Local Management

Partnering with local doctors is essential for efficient and effective healthcare delivery.  The needs of the local community are best known by those who have an understanding of the local situation.  Local providers are familiar with the etiologies and distributions of diseases in their communities. They are also aware of regional aspects of public health such as hospital patterns, who has access to care, and how to best distribute resources. Additionally, many Western physicians are unfamiliar with local disease and must rely on the expertise of local doctors to make correct diagnoses and dispense effective treatments.

Integrating local doctors into global health programs is essential for sustainability. A global health program that does not seek to support local healthcare providers can only yield temporary improvements, if any.  Long-term improvements in community health require follow-up care, ongoing care, and broadening the reach of local doctors’ practices so that more patients have access to care year-round.

Failure to involve local doctors in global health programs can yield deleterious results.  For instance, medical treatment without follow-up care can be more harmful than helpful, and foreign medical providers unfamiliar with cultural norms often struggle to communicate with patients.  More importantly, excluding local doctors subverts community trust in local healthcare programs. Dr. Edward O’Neil, Jr. notes that in spite of their expertise, there exists a widespread belief among locals and foreigners alike that local doctors are “inferior clinicians.”(8)  This belief is reinforced when Western physicians refuse or neglect to collaborate with their local counterparts.  Undermining the legitimacy of local doctors can only harm community health.

Medication Management

Other complexities of global health work stem from the nature of health and disease.  Such complexities can be seen in issues of medication management and treatment follow-up.  Years of poor compliance rates for drugs targeted at tuberculosis, malaria, and HIV have led to the emergence of wide-spread drug resistance.  For example, while the prevalence of malaria infections has declined in the developed world, incidences have been increasing in already endemic regions.  In fact, forty-one % of the world's population now lives in areas where malaria is transmitted.(9)  These alarming figures continue despite over a century of malaria control efforts and the current unprecedented amount of funds spent toward such efforts. Ensuring that patients are adhering to drug regimens can prevent the further emergence of drug-resistant parasites.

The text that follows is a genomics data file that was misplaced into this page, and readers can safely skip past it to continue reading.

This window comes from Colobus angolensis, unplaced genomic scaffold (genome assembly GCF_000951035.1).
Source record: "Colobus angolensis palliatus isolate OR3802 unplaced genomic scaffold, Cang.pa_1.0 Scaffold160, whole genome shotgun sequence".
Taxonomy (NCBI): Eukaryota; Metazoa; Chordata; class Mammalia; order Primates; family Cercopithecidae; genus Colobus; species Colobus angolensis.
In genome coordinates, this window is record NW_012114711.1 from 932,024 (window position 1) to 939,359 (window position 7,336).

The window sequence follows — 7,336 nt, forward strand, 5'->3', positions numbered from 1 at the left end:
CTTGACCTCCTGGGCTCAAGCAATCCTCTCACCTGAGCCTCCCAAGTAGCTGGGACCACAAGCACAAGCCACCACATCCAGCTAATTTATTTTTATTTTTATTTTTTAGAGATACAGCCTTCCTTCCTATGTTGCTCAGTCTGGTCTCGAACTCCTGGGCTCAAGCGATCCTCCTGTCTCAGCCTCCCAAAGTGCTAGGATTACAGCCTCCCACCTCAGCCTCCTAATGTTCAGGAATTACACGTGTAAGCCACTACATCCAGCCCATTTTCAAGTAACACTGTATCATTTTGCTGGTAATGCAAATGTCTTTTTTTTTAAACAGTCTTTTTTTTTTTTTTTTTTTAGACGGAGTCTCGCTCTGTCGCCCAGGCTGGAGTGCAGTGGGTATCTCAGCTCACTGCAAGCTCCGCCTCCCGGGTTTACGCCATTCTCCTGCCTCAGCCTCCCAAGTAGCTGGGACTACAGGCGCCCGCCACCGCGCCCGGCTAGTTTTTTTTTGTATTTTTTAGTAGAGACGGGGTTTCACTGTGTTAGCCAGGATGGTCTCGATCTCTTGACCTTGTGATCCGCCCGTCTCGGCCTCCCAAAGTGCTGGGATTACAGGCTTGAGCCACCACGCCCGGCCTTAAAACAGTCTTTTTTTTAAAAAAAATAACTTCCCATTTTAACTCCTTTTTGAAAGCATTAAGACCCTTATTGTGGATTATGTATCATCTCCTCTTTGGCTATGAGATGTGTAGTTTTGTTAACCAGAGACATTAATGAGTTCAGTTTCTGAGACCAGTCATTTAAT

In addition to stopping the spread of resistance, high adherence rates can prevent the transmission of disease. When patients fail to take appropriate doses at regular time intervals, they increase the chance that they will remain infectious and thus spread the disease to their family and friends. “For individuals living in extreme poverty, adhering to antiretroviral medicine regimens helps them protect the relationships they rely upon to survive”.(10)  Furthermore, non-adherence has detrimental effects to patient outcomes. Research data supports the importance of adherence in post-operative eye-health.(11) Patients who faithfully instilled their non-steroidal anti-inflammatory eye drops after surgery were more comfortable than those who did not use their drops. In addition, those who used eye drops were far less likely to develop Cystoid Macular Edema, a common cause of vision loss after cataract surgery.(12)

In order to address the issue of medication compliance, research is needed to uncover the underlying reasons for adherence failures.  Qualitative studies may uncover the nature of adherence and non-adherence in particular locations.  Proper educational materials may help to increase patient understanding of their drug regimens and members of the community may be helpful in providing follow-up care.  When implementing global health efforts, it important to remember that adherence is a complex issue that should be treated and researched as such.  

Program Evaluation Metrics

Resource limitations often complicate the desired goals of global health initiatives. Thus, it is important to maximize resources by spending funds wisely on programs that work.(13)  Without knowledge of best practices, global health programs may end up spending resources on the quantity of an intervention over its quality and potential impact.  In order to avoid this pitfall, organizations must strive to maximize their resources by measuring the outcomes of their work.

“Sound information on financial and human resources invested in health, health interventions delivered to people in need, and the impact of these efforts on people's health is critical for planning health systems, implementing programs, epidemic response, allocating budgets for research and development, monitoring progress, and evaluating what works and what does not.”(14)

The availability of health information to inform decisions can ensure funding and further the efficacy of global health interventions.  For example, metrics such as output and outcome indicators can enable decision makers and donors to assess progress toward intended goals and best practices. Outputs are defined as the goods or services produced by programs or agencies, while outcomes are defined as the impact on social, economic, or other indicators arising from the delivery of outputs.(15)  Typically, outputs are used to document the amount, quality, or volume of use of the project's products or services.  While outputs are important to track, evaluation approaches need to focus on measuring outcomes that reveal the extent and kinds of impact the project has on its participants.  Impact could be reported in the amount of change in behavior, attitude, skills, knowledge or condition of the target population.